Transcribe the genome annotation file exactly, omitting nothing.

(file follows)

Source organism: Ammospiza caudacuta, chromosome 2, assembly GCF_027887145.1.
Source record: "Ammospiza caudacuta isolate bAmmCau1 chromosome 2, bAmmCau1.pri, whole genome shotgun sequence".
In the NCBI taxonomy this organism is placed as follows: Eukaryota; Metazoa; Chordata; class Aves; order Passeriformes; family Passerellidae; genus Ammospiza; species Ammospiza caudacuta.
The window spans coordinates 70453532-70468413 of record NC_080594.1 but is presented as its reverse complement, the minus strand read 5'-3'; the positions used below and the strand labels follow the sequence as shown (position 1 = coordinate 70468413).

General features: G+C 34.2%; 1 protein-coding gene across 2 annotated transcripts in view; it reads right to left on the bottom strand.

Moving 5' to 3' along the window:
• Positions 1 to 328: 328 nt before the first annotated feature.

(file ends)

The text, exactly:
Source organism: Ammospiza caudacuta, chromosome 2, assembly GCF_027887145.1.
Source record: "Ammospiza caudacuta isolate bAmmCau1 chromosome 2, bAmmCau1.pri, whole genome shotgun sequence".
In the NCBI taxonomy this organism is placed as follows: Eukaryota; Metazoa; Chordata; class Aves; order Passeriformes; family Passerellidae; genus Ammospiza; species Ammospiza caudacuta.
The window spans coordinates 70453532-70468413 of record NC_080594.1 but is presented as its reverse complement, the minus strand read 5'-3'; the positions used below and the strand labels follow the sequence as shown (position 1 = coordinate 70468413).

General features: G+C 34.2%; 1 protein-coding gene across 2 annotated transcripts in view; it reads right to left on the bottom strand.

Moving 5' to 3' along the window:
• Positions 1 to 328: 328 nt before the first annotated feature.